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עמוד בית
Sat, 18.05.24

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July 2019
Laura Andreoli MD PhD, Antía García-Fernández MD, Maria Chiara Gerardi MD and Angela Tincani MD

Rheumatic diseases commonly affect women of childbearing age, when women may be contemplating pregnancy or they discover an unplanned pregnancy. Therefore, specific issues about pregnancy planning and management are commonly encountered in patients during these times. Knowledge of the effect of pregnancy on disease activity is important for counseling. This review summarizes recent data on the course of different rheumatic diseases during pregnancy and the postpartum period. Rheumatoid arthritis and systemic lupus erythematosus are the most commonly investigated diseases. Data are increasing about spondyloarthritis. Sparse data are available for other rheumatic diseases. Despite the differences in these diseases and the various courses these disease take during pregnancy, a common feature is that active maternal disease in the months prior to conception increases the risk of flares during pregnancy, which in turn can lead to adverse pregnancy outcomes. Therefore, maternal and fetal health can be optimized if conception is planned when disease is inactive so that a treatment regimen can be maintained throughout pregnancy.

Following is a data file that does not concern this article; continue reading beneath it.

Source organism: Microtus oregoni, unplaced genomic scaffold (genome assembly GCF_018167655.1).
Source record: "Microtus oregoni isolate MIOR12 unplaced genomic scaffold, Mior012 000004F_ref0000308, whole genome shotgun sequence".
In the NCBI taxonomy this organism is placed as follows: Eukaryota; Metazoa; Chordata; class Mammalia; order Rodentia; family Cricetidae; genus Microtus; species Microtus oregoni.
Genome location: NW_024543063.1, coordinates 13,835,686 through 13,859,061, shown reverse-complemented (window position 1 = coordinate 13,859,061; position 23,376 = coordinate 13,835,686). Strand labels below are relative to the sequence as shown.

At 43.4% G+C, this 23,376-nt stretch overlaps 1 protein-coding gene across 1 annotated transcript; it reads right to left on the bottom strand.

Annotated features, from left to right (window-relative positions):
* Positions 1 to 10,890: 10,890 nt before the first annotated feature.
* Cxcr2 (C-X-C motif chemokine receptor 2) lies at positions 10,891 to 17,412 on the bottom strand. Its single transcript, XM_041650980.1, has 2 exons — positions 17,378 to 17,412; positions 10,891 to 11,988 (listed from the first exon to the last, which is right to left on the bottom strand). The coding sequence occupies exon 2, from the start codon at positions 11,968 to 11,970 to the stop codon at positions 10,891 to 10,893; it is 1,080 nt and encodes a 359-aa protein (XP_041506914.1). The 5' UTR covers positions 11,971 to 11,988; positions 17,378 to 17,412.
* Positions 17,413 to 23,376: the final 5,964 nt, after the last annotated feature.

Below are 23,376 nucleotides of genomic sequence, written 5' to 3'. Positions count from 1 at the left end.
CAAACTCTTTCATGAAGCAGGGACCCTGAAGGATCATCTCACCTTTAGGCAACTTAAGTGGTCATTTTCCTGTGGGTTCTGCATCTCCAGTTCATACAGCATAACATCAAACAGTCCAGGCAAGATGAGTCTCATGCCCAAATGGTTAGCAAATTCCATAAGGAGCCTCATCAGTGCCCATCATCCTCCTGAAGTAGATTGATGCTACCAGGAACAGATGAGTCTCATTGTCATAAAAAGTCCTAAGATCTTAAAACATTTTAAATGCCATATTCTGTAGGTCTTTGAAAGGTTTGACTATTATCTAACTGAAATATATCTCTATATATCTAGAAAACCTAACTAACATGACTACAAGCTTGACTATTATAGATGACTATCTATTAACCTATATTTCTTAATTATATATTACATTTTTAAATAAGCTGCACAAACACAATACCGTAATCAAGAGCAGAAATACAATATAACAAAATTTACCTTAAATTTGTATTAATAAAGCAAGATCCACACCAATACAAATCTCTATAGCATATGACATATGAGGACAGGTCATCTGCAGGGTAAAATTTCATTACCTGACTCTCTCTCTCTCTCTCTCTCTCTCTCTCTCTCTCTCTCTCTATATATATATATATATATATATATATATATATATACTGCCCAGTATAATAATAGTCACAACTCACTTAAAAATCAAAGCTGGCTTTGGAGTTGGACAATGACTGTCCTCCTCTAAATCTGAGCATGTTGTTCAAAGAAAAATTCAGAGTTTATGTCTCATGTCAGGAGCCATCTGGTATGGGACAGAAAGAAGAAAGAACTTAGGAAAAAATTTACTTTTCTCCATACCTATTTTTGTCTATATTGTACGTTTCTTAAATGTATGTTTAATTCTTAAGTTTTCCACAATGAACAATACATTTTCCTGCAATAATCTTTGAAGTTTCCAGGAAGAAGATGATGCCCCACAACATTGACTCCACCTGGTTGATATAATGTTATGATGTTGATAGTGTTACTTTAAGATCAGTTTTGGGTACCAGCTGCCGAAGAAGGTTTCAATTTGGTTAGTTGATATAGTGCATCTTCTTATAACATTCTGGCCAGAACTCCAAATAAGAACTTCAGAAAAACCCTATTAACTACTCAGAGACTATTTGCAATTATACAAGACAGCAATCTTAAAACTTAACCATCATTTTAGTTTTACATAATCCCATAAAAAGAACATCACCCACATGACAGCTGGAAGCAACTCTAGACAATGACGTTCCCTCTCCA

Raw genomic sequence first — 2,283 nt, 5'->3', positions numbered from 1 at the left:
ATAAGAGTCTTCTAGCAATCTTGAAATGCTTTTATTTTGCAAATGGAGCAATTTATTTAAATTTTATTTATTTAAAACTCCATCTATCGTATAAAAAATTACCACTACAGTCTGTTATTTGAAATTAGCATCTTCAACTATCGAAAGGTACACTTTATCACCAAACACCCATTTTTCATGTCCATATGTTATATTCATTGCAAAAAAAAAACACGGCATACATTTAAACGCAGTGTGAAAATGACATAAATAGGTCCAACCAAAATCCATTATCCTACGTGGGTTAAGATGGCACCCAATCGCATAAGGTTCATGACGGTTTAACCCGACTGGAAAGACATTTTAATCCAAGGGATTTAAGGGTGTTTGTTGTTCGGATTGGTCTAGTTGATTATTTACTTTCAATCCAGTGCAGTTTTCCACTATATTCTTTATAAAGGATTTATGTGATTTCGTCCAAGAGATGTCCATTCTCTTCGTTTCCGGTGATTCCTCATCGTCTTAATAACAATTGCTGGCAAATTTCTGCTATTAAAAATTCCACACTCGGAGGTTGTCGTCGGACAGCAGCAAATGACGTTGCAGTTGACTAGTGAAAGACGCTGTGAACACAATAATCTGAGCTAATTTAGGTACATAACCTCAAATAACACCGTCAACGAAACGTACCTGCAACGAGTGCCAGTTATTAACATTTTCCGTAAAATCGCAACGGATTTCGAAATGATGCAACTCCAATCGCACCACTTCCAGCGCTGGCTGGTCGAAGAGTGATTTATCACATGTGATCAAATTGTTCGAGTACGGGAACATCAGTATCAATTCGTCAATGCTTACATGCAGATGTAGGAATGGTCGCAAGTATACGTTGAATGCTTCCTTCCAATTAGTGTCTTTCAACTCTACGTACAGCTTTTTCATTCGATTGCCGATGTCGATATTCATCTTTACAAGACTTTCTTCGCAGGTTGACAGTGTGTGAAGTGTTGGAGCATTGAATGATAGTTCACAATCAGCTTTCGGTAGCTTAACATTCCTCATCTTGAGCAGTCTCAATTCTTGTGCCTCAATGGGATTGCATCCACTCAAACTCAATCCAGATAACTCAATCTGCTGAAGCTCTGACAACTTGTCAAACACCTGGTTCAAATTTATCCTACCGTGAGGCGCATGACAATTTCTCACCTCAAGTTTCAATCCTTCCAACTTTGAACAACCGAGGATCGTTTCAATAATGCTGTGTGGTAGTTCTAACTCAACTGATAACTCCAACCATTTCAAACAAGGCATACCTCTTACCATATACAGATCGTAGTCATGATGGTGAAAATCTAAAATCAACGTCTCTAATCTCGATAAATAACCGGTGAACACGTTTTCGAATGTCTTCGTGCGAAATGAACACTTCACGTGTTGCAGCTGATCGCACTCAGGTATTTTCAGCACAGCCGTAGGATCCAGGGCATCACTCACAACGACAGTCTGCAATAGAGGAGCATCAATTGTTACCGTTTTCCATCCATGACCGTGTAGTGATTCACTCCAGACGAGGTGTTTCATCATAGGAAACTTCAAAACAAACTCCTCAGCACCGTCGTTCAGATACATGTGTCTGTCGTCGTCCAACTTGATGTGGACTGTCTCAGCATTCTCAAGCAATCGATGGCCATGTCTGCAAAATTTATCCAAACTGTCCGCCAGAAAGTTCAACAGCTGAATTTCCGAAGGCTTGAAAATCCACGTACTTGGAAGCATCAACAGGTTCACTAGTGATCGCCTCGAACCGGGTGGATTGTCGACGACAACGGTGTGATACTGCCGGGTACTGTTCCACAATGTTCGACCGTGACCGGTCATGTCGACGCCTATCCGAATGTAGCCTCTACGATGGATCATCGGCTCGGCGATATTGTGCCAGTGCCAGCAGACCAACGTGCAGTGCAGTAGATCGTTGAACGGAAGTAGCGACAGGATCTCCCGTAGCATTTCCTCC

October 2015
Jalaa Zarroug MD, Graham R.V. Hughes MD FRCP and Christopher J. Edwards MD FRCP
November 2014
February 2012
L.V. Lage, J.F. de Carvalho, M.T.C. Caleiro, N.H. Yoshinari, L.M.H. da Mota, M.A Khamashta and W. Cossermelli

Background: Antibodies directed against endothelial cell surface antigens have been described in many disorders and have been associated with disease activity. Since the most prominent histopathologic feature in mixed connective tissue disease (MCTD) is the widespread and unique proliferative vascular lesion, our aim was to evaluate the frequency of anti-endothelial cell antibodies (AECA) in this condition.

Objectives: To evaluate the frequency of AECA in this disease and assess its clinical and laboratory associations.

Methods: Seventy-three sera from 35 patients with MCTD (Kasukawa’s criteria), collected during a 7 year period, were tested for immunoglobulins G and M (IgG and IgM) AECA by cellular ELISA, using HUVEC (human umbilical vein endothelial cells). Sera from 37 patients with systemic lupus erythematosus (SLE), 22 with systemic sclerosis (SSc) and 36 sera from normal healthy individuals were used as controls. A cellular ELISA using HeLa cells was also performed as a laboratory control method.